Lighthouses shown in this sequence are from St. Simons Island, GA (3), Tybee Island, GA and Hunting Island in SC.

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6 days ago
Lumiere

The first Friday in August is International Beer Day. To celebrate the occasion, here is a photograph by Mario DiGirolamo of a man lost in thought at a London pub.

History of International Beer Day

Originally started in the United States, in Santa Cruz, California to be exact, Beer Day was begun with the purpose of celebrating the craft of brewing. And it was also created with the intention of showing appreciation for those involved in the making of beer. The day then quickly expanded to include celebrations of bartenders and other beer technicians as well.

Not only did Beer Day expand in scope, but in size as well. It quickly began gaining international recognition and following within only one short year. In between 2007 when it was started in Santa Cruz, and where it currently is no– celebrated in 207 cities, 50 countries and on 6 continents all across the gl#lumieregallerya#mariodigirolamor#InternationalBeerDaye#beerdaye#happyfridayfriday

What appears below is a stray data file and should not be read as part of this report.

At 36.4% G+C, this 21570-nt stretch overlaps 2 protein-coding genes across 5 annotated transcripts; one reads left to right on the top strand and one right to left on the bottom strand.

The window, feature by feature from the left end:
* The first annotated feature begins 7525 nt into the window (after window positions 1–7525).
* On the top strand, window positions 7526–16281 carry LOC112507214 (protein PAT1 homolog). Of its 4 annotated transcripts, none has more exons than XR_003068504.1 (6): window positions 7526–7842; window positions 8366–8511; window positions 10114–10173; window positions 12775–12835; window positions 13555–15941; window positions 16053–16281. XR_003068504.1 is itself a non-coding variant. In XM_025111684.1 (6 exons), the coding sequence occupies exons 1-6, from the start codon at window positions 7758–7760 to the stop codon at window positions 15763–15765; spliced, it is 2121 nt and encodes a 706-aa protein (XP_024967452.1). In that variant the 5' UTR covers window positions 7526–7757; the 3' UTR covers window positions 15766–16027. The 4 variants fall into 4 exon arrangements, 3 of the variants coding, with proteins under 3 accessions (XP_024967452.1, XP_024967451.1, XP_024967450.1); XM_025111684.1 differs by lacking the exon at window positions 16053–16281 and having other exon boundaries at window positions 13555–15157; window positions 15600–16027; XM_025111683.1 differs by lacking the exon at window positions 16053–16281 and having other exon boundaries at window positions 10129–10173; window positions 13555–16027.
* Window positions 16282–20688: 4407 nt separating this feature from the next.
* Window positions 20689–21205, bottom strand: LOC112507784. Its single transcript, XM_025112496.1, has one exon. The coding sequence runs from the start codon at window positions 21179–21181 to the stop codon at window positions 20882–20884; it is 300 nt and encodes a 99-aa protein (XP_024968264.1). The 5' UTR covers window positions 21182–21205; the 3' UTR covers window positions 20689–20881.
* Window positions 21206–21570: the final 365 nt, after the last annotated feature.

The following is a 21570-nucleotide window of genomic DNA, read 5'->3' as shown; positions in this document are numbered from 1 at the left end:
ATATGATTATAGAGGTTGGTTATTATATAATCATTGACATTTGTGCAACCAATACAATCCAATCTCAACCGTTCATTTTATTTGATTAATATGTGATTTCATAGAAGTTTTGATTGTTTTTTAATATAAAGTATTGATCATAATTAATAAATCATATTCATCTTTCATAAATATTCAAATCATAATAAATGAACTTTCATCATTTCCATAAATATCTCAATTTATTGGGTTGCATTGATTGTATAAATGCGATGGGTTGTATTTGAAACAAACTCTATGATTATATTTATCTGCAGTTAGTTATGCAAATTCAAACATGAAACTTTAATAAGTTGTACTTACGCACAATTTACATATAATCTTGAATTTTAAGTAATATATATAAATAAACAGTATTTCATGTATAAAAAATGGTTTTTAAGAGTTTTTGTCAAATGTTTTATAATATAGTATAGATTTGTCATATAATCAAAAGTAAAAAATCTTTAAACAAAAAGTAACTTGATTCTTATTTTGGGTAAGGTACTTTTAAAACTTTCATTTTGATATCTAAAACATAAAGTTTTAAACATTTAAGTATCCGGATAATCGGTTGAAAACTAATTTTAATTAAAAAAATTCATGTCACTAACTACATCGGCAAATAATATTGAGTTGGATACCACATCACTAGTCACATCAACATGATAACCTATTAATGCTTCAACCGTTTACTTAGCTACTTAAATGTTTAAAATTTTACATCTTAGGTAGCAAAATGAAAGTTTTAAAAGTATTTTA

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The first Friday in August is International Beer Day. To celebrate the occasion, here is a photograph by Mario DiGirolamo of a man lost in thought at a London pub.

History of International Beer Day

Originally started in the United States, in Santa Cruz, California to be exact, Beer Day was begun with the purpose of celebrating the craft of brewing. And it was also created with the intention of showing appreciation for those involved in the making of beer. The day then quickly expanded to include celebrations of bartenders and other beer technicians as well. 

Not only did Beer Day expand in scope, but in size as well. It quickly began gaining international recognition and following within only one short year. In between 2007 when it was started in Santa Cruz, and where it currently is no– celebrated in 207 cities, 50 countries and on 6 continents all across the globe!

#lumieregallery
#mariodigirolamo
#internationalbeerday
#beerday
#happyfriday